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Learning about humans by watching chimps

Marc Hauser of Harvard University has spent many hours watching chimpanzees, learning about what it means to be a chimp.
Click here for a high resolution photograph.

If you've ever looked into the intelligent eyes of a chimpanzee at the zoo, you may have had the feeling that this animal was looking back at you with the same type of curiosity. Our two species have many similarities. We find creative ways to solve problems. We nurture and make each other feel better. We're also capable of being bullies.

Marc Hauser of Harvard University has spent many hours watching chimpanzees, learning about what it means to be a chimp. Understanding how chimp life is similar and different from human life can help us understand what it means to be human, Hauser says in an article in the 2 September issue of the journal Science.

This week, researchers are announcing that they have sequenced the chimpanzee genome, meaning they have mapped out the DNA code that's in all the chimp's cells. Since the human genome has also been sequenced, comparing the two genomes will tell us about many of the tiny differences in DNA between our two species.

Hauser says that in order to understand how these DNA differences have enabled humans to live the way we do, we also need understand what it's like to be a chimpanzee. And what it's like to be the other great apes that are humans' closest relatives.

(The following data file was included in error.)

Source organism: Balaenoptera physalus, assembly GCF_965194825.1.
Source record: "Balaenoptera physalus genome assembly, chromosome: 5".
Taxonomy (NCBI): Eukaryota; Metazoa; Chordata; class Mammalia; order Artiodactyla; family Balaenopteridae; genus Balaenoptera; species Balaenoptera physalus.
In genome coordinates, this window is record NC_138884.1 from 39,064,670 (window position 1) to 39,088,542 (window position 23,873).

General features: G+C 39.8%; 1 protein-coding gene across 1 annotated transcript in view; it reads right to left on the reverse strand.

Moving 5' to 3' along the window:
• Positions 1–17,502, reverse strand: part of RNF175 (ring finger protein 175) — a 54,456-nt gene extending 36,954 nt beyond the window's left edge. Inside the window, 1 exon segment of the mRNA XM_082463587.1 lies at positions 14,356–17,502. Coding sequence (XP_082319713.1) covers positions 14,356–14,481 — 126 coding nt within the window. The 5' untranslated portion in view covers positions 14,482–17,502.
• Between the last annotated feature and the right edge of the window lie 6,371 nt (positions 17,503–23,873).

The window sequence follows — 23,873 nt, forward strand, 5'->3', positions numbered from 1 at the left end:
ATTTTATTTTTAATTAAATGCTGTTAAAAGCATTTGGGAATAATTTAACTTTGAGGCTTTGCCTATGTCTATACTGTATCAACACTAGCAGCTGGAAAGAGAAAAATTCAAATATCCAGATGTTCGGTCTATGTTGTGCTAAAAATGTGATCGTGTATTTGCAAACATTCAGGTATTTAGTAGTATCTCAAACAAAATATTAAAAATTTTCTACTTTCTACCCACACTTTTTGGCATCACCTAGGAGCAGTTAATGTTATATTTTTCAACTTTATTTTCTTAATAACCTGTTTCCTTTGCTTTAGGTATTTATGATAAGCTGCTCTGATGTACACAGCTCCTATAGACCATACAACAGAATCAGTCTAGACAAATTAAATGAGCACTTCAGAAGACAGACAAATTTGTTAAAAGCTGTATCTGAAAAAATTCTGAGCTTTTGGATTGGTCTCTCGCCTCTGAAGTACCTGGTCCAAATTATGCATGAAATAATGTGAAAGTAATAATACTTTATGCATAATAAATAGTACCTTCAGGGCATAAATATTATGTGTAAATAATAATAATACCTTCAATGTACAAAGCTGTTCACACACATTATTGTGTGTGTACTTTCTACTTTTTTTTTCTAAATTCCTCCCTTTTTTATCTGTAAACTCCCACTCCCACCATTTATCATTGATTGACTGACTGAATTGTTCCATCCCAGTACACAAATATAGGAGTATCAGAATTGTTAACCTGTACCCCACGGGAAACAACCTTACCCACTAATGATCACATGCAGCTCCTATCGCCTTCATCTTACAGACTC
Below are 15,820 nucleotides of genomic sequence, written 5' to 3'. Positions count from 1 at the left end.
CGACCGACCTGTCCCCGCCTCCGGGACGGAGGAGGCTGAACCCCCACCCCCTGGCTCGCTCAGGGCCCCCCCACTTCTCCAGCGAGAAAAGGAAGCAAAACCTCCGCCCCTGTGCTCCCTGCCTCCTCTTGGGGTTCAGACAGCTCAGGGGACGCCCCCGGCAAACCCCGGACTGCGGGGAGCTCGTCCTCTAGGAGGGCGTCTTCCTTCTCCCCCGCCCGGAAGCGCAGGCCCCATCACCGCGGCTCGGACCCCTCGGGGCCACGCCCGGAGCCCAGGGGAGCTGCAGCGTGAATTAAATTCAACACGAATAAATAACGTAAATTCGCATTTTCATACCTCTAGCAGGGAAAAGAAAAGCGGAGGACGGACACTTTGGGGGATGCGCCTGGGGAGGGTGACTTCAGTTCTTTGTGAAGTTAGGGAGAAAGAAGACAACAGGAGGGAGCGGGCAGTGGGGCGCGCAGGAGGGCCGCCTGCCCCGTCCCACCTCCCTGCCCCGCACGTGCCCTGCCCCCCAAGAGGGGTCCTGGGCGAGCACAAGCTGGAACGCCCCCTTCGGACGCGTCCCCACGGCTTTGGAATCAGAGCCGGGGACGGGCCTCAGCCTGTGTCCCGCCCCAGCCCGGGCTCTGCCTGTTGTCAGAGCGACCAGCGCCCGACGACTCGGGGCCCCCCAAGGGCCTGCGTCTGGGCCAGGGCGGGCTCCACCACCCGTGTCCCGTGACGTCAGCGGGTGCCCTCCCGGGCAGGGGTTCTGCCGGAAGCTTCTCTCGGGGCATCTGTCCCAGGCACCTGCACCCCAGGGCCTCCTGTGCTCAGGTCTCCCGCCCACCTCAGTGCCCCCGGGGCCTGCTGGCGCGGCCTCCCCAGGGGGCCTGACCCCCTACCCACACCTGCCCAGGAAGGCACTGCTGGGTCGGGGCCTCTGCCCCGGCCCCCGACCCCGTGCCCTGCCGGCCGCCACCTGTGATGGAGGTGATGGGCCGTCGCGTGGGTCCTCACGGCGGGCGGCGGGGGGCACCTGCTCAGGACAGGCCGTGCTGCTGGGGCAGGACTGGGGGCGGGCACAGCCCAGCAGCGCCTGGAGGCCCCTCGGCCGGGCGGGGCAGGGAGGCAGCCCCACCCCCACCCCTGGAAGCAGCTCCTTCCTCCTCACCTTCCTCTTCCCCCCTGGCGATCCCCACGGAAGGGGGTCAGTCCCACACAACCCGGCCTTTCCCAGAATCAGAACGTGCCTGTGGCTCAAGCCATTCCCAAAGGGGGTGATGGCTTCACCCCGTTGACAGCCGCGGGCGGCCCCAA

At three years old, Tammy the chimpanzee is self-confident, bold and smart. Born at a small zoo in Puerto Rico, she enjoys life with her active Saint Louis Zoo foster family. She especially likes grapes, scrunchies, picture books and blankets. Mandatory Credit Line: Photo by Carol Weerts, Saint Louis Zoo
Click here for a high resolution photograph.

Hauser been studying monkeys and great apes for about 20 years, watching them in their natural habitats and also in zoos. In his Science article, he writes that "that watching chimpanzees is unlike watching any other nonhuman creature. When a chimp looks back at you, your soul has been penetrated. You feel as though your inquisitiveness has been volleyed back, no words or actions exchanged."

He says some of his most exciting experiences have been seeing how chimps solve problems in extremely creative ways. Once he was watching a mother and a baby in a group of trees during a heavy rainstorm. When the mother got too far away from the baby, the baby started calling. Instead of climbing all the way down her tree and going up the baby's tree, the mother began swinging on a branch until she came close enough to the baby's branch to grab it with her arms. Then, the baby climbed across the mother's back, as though it were a bridge.

"It was like she was saying 'I'll meet you halfway'" to the baby, Hauser said.

Chimps can also be bullies when they're in groups, Hauser and other researchers have found. In one experiment, Hauser and his colleague set up a speaker in the wild that played the call of a single male chimp from another community. Groups of three or more males -- but not females or smaller groups of males -- would hoot and holler and approach the speaker aggressively. If the speaker had been a real chimp, things would probably have gotten extremely violent, according to Hauser.

One of Hauser's worries is that illegal hunting and deforestation are destroying chimpanzee populations. We may need to put the same effort into saving chimpanzees as we do into studying them in order to prevent this species from someday becoming extinct.